people aren't using logic today, so it should all be good.  

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43 minutes ago, MeanGreenTeeth said:

 This process would literally never end, because there is a plausible argument that so many things had racist roots or were created by people who were themselves racist.

I am sure you can differentiate between flawed people doing good things and flawed people doing hateful things, yes?

A racist can design a couch and sell that couch and anyone can sit on that couch - no big deal, right? That racist can have their personal opinion and be hateful and live their hateful life as long as they aren't breaking laws.


Or a racist can design a couch that is only for whites and if a black person wants to sit on that couch they are beaten - that is a big deal, right?

There are NO good wholesome minstrel shows. They were and are racist and harmful. They are not good ole fun. 

It is not a slippery slope. I don't get why you snowflakes are so upset by these athletes trying to not sing along to minstrel music. 

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20 hours ago, MeanGreenTeeth said:

1.  Washington Statue -
2.  Blackface Mickey -
3.  Snowflakes -
4. OK

1. Again - you are projecting your slippery slope argument and saying that we will lead to horses wearing people clothes. Did Washington start a war to protect slavery? Was he a traitor to his country? To my knowledge he did not.. So... I assume you are trying to draw a line to people removing confederate statues during protests? Or Christoper Columbus (which in itself is an odd thing to have a statue of - he was not a good person at all and his whole US history is nearly a lie )? I don't see the see slope of those arguments.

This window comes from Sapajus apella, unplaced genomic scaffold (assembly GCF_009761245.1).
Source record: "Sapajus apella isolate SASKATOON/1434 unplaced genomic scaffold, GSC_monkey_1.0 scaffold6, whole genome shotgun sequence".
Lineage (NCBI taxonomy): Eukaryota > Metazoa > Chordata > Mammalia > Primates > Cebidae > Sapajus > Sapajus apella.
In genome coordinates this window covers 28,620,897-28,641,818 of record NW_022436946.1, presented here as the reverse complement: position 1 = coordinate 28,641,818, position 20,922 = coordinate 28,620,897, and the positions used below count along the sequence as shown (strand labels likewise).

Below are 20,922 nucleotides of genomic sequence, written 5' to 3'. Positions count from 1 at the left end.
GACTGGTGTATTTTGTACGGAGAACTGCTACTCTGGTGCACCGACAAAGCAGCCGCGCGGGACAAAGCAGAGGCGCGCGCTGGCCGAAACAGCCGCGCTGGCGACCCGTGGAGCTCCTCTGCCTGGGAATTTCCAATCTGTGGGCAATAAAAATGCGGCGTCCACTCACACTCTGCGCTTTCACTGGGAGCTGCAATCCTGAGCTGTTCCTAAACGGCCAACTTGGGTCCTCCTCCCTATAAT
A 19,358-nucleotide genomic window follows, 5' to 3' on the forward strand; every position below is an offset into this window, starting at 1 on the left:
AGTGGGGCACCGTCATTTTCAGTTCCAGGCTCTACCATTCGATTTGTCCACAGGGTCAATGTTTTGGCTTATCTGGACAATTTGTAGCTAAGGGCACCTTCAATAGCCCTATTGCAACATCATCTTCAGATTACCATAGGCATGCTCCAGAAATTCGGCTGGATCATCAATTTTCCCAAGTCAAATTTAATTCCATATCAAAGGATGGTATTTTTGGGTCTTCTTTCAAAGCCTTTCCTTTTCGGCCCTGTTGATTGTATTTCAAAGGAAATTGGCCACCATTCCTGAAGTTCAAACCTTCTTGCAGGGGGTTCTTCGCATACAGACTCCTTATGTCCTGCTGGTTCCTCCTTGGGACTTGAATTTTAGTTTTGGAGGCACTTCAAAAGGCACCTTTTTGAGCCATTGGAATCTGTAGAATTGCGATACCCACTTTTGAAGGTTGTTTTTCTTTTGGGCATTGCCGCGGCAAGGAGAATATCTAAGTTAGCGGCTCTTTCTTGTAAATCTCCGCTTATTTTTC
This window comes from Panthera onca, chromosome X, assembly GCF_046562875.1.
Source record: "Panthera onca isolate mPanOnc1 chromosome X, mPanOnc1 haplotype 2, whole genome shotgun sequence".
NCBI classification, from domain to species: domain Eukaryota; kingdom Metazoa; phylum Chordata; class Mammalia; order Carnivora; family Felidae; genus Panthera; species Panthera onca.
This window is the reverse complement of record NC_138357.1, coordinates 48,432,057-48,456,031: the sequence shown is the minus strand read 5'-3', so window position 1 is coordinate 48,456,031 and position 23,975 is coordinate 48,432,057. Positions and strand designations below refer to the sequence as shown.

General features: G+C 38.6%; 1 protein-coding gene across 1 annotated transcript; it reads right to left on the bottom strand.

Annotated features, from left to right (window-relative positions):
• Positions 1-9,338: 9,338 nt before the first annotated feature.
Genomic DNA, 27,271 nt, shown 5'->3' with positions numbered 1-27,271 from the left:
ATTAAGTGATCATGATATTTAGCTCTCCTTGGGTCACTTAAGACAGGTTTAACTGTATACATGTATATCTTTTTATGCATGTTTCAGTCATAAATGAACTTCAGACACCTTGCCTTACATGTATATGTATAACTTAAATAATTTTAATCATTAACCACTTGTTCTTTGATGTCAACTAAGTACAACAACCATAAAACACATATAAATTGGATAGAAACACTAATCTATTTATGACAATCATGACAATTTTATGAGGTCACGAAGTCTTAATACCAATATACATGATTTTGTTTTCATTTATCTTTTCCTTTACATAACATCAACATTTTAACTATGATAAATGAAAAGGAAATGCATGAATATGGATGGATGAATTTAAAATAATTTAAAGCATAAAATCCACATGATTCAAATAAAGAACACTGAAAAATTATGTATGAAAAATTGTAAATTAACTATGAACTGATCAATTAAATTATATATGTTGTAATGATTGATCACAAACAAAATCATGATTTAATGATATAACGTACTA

But if a black community decides rename their elementary school from Washington Elementary to Langston Hughes Elementary - that does not offend me. I couldn't care less. If they think it represents the goals and values of their school - perfect - the should do it. 

Renaming Washington DC? Sure. I don't care. I don't live there. I don't have skin in that game. But you are using this a slippery slope strawman line of of thinking.  

Like people arguing against gays marrying because it will lead to people marrying animals. That is just bananas. 

We can agree as adults that truly offensive characters in history don't deserver to be pillars of history. 

2. Is the soul purpose of Mickey set up to mock and ridicule a race? No? Ok. Great. We can agree on that. 
If I learned that his character was used for that purpose for whole generation of people, but then was white washed into being acceptable for white kids later? I would not accept Mickey. It would not enter my house for my kids. The same way other racist Disney characters have been sidelined and are not sold anymore.  I don't find the logic hard. 

3. Snowflake. Funny. 

4. I am glad you accept the line of reasoning that Texas should change their fight song - since you are not offended by their offense of the minstrel tune.
 

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On ‎6‎/‎15‎/‎2020 at 8:37 AM, eulessismore said:

On the one hand, why should we care about whether UT athletes are giving their own school a well deserved dressing down?